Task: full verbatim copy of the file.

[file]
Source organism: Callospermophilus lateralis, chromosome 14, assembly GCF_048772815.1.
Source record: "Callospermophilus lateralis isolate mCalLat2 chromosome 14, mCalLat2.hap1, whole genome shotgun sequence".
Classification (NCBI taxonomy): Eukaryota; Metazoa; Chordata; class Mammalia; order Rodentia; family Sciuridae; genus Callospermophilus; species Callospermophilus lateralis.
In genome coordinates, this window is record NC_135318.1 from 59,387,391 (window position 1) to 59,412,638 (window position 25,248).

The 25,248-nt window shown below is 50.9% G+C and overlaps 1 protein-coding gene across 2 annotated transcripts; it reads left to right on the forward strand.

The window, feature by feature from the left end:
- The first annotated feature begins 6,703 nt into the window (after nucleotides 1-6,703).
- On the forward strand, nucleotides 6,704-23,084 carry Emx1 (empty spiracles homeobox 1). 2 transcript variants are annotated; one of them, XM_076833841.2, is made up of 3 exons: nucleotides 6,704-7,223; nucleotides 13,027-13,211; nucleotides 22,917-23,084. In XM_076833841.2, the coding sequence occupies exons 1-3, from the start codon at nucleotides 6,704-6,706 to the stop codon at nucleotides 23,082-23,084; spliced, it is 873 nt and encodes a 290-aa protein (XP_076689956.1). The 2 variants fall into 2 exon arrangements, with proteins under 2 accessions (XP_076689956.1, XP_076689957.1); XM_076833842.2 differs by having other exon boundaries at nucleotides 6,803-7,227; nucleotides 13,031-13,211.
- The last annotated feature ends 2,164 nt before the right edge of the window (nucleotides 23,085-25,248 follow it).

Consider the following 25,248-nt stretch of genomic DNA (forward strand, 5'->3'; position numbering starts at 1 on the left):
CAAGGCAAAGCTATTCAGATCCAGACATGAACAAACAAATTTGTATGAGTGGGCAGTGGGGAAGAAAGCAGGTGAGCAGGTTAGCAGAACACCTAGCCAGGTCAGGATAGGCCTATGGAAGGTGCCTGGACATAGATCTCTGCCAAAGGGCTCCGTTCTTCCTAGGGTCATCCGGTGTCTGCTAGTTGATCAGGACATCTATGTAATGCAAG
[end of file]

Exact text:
Source organism: Callospermophilus lateralis, chromosome 14, assembly GCF_048772815.1.
Source record: "Callospermophilus lateralis isolate mCalLat2 chromosome 14, mCalLat2.hap1, whole genome shotgun sequence".
Classification (NCBI taxonomy): Eukaryota; Metazoa; Chordata; class Mammalia; order Rodentia; family Sciuridae; genus Callospermophilus; species Callospermophilus lateralis.
In genome coordinates, this window is record NC_135318.1 from 59,387,391 (window position 1) to 59,412,638 (window position 25,248).

The 25,248-nt window shown below is 50.9% G+C and overlaps 1 protein-coding gene across 2 annotated transcripts; it reads left to right on the forward strand.

The window, feature by feature from the left end:
- The first annotated feature begins 6,703 nt into the window (after nucleotides 1-6,703).
- On the forward strand, nucleotides 6,704-23,084 carry Emx1 (empty spiracles homeobox 1). 2 transcript variants are annotated; one of them, XM_076833841.2, is made up of 3 exons: nucleotides 6,704-7,223; nucleotides 13,027-13,211; nucleotides 22,917-23,084. In XM_076833841.2, the coding sequence occupies exons 1-3, from the start codon at nucleotides 6,704-6,706 to the stop codon at nucleotides 23,082-23,084; spliced, it is 873 nt and encodes a 290-aa protein (XP_076689956.1). The 2 variants fall into 2 exon arrangements, with proteins under 2 accessions (XP_076689956.1, XP_076689957.1); XM_076833842.2 differs by having other exon boundaries at nucleotides 6,803-7,227; nucleotides 13,031-13,211.
- The last annotated feature ends 2,164 nt before the right edge of the window (nucleotides 23,085-25,248 follow it).

Consider the following 25,248-nt stretch of genomic DNA (forward strand, 5'->3'; position numbering starts at 1 on the left):
CAAGGCAAAGCTATTCAGATCCAGACATGAACAAACAAATTTGTATGAGTGGGCAGTGGGGAAGAAAGCAGGTGAGCAGGTTAGCAGAACACCTAGCCAGGTCAGGATAGGCCTATGGAAGGTGCCTGGACATAGATCTCTGCCAAAGGGCTCCGTTCTTCCTAGGGTCATCCGGTGTCTGCTAGTTGATCAGGACATCTATGTAATGCAAG